One of the strengths of “The Carol Burnett Show” was its ability to take on a movie with equal amounts of respect and mockery.
That spirit lives on in “Baby Jane, the Musical” at Roxy’s Downtown, which handles the 1962 film “Whatever Happened to Baby Jane?” with both homage and parody.
With a script conceived and written by Roxy’s CEO John Hammer, “Baby Jane” balances the melodramatic eeriness of the film with a free spirit often played for laughs.
The fact that its two lead female characters are played by men is something that’s forgotten rather quickly.
John Bates brings a grace and sophistication to the role of Blanche (Joan Crawford in the movie), a wheelchair-bound former movie star held captive by her younger sister in a second-story bedroom that’s part of the impressive set that Hammer and Robert Morris designed.
Monte Wheeler plays the crazed sister Baby Jane (Bette Davis in film), wearing a thick layer of makeup that gives the character a permanent grimace. Wheeler has a heyday on stage, alternating from drunken stupor to wild rage to trying to recapture the fame and fortune of Jane’s child-star past.
The two make for worthy onstage adversaries, often getting into physical confrontations that are nicely choreographed by director Rick Bumgardner.
Ray Wills dons a Beatles wig for an amusing turn as the greedy accompanist who’s taking financial advantage of Jane while she is determined to make her showbiz comeback. And Karla Burns is solid as Blanche’s caretaker, lending her soulful voice in one of “Baby Jane’s” musical pieces.
The musical’s soundtrack, performed by music director Steve Rue leading a four-piece orchestra, is a mishmash of tunes from a Beatles standard to modern hip-hop and a classic rock standard that closes out the show. Giving away the titles would ruin the surprise of several of them, but it’s safe to say you won’t think of those songs in the same way again.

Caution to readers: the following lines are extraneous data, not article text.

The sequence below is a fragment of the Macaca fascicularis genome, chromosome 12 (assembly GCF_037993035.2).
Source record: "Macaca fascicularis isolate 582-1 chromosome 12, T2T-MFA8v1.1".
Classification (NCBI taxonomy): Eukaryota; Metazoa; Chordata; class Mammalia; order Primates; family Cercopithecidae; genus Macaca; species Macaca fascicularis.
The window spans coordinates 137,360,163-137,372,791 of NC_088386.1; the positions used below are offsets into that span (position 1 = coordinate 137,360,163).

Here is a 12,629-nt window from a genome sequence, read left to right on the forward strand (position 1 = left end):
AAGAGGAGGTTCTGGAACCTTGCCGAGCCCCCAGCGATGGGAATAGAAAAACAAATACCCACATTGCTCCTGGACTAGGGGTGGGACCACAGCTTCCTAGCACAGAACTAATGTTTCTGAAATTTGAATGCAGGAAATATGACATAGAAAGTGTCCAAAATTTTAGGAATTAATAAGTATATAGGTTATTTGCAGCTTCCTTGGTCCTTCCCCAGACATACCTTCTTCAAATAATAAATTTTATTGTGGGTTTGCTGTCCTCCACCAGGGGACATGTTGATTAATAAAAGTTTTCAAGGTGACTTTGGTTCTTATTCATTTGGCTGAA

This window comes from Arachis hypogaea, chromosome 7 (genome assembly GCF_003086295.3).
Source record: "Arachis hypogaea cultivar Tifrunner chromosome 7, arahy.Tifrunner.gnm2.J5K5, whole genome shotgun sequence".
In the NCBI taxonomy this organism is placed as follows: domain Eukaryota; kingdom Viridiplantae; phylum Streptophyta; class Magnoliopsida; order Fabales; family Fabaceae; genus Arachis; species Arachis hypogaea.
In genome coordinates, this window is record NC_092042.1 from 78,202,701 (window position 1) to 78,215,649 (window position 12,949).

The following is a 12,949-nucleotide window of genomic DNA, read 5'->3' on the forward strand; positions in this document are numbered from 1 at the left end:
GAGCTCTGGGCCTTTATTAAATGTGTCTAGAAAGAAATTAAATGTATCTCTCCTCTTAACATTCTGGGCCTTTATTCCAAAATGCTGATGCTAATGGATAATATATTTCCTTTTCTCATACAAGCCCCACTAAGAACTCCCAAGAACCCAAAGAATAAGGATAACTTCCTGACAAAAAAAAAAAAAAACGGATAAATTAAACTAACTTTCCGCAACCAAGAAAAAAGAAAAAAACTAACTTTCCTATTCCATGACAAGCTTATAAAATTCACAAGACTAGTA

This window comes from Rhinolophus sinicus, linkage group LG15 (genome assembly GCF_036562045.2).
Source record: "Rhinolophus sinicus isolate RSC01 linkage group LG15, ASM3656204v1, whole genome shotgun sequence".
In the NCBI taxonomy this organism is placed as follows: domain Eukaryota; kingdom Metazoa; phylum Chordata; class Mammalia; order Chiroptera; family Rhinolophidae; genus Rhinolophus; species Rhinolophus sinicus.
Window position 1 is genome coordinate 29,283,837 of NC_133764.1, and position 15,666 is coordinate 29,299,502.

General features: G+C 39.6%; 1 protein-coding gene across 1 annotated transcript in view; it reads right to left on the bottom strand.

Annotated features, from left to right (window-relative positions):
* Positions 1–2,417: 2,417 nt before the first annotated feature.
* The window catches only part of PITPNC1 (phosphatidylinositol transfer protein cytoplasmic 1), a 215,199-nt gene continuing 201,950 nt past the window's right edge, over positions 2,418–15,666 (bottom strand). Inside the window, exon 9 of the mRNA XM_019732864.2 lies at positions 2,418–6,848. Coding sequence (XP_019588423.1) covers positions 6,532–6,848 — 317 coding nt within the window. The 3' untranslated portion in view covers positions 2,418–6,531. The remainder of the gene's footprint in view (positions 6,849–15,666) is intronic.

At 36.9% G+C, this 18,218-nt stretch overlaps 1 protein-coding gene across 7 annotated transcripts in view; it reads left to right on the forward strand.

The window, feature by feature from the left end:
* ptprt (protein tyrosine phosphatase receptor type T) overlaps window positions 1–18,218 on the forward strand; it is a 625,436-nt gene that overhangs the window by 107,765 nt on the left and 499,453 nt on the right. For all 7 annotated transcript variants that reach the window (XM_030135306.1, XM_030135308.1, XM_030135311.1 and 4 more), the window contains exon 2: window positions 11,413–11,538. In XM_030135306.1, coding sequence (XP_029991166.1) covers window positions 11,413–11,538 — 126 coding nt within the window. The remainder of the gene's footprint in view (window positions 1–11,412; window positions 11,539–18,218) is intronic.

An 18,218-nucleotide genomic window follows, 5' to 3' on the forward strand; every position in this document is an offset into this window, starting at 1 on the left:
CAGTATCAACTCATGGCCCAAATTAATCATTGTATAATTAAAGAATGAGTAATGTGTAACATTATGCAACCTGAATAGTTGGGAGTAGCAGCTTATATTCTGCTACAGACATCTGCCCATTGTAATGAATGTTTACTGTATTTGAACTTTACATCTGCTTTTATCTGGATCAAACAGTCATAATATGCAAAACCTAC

Music plays a key role in much of “Baby Jane,” as the drama builds to a climax with accompaniment worthy of old-time TV soap operas, and a 1980s pop hit is used several times – maybe once too many – as an aural punchline.
The rest of the cast includes a rotating performer as the busybody neighbor Mrs. Bates. Former newscaster and talk-show host Sierra Scott played the role in the first week, while understudy Deb Goin filled in last weekend with two more mystery female VIPs on tap for its next two weekends. (The run is scheduled to continue through Halloween, taking Oct. 19-22 off so Roxy’s can host a portion of the Tallgrass Film Festival.)
While Hammer’s script is solid and satisfying to those who adore “Whatever Happened to Baby Jane?” and neophytes to the movie, a few too many times f-bombs and the like are overly relied upon as punchlines. At times, they seemed as out of place as Blanche’s present-day wheelchair.
Hammer and Bumgardner do effectively use newly installed projection equipment to both give “Baby Jane” a theatrical rarity of opening credits (although it suffered a glitch during last Friday’s production) and graphically showing Jane’s onstage downward spiral.
Roxy’s “Baby Jane” is ultimately satisfying for those enjoying a good and often campy laugh, as well as those whose TV dials often land on Turner Classic Movies.
‘BABY JANE, THE MUSICAL’
When: 8 p.m. Thursdays-Saturdays and 2 p.m. Sundays, through Oct. 29 (except the weekend of Oct. 19-22, during Tallgrass Film Festival activities), and Tuesday, Oct. 31
What: Premiere of a stage musical version of 1962 classic movie
Where: Roxy’s Downtown, 622 1/2 E. Douglas, Wichita
Tickets: $20-$30, from the Roxy’s box office, 316-265-4400 or roxysdowntown.com